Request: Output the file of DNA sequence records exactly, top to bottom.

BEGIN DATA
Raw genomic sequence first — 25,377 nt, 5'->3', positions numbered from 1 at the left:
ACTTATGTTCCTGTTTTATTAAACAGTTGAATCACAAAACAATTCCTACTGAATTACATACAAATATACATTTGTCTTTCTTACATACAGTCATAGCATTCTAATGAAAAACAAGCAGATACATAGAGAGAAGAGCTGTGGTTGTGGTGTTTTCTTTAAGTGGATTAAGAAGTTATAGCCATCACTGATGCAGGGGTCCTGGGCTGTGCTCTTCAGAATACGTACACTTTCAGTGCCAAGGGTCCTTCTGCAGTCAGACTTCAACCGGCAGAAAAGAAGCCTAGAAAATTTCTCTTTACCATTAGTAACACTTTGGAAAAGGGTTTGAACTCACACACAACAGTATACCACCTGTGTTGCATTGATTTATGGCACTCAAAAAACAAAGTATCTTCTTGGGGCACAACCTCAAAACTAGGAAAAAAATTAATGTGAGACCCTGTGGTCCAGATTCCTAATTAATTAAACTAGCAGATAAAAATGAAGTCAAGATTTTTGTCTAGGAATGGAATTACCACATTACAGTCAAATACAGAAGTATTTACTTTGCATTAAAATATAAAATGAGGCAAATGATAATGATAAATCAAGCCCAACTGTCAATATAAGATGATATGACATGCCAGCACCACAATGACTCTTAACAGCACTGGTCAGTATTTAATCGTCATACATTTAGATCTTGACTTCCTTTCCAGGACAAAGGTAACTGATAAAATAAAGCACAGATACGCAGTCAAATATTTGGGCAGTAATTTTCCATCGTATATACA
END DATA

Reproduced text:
Raw genomic sequence first — 25,377 nt, 5'->3', positions numbered from 1 at the left:
ACTTATGTTCCTGTTTTATTAAACAGTTGAATCACAAAACAATTCCTACTGAATTACATACAAATATACATTTGTCTTTCTTACATACAGTCATAGCATTCTAATGAAAAACAAGCAGATACATAGAGAGAAGAGCTGTGGTTGTGGTGTTTTCTTTAAGTGGATTAAGAAGTTATAGCCATCACTGATGCAGGGGTCCTGGGCTGTGCTCTTCAGAATACGTACACTTTCAGTGCCAAGGGTCCTTCTGCAGTCAGACTTCAACCGGCAGAAAAGAAGCCTAGAAAATTTCTCTTTACCATTAGTAACACTTTGGAAAAGGGTTTGAACTCACACACAACAGTATACCACCTGTGTTGCATTGATTTATGGCACTCAAAAAACAAAGTATCTTCTTGGGGCACAACCTCAAAACTAGGAAAAAAATTAATGTGAGACCCTGTGGTCCAGATTCCTAATTAATTAAACTAGCAGATAAAAATGAAGTCAAGATTTTTGTCTAGGAATGGAATTACCACATTACAGTCAAATACAGAAGTATTTACTTTGCATTAAAATATAAAATGAGGCAAATGATAATGATAAATCAAGCCCAACTGTCAATATAAGATGATATGACATGCCAGCACCACAATGACTCTTAACAGCACTGGTCAGTATTTAATCGTCATACATTTAGATCTTGACTTCCTTTCCAGGACAAAGGTAACTGATAAAATAAAGCACAGATACGCAGTCAAATATTTGGGCAGTAATTTTCCATCGTATATACA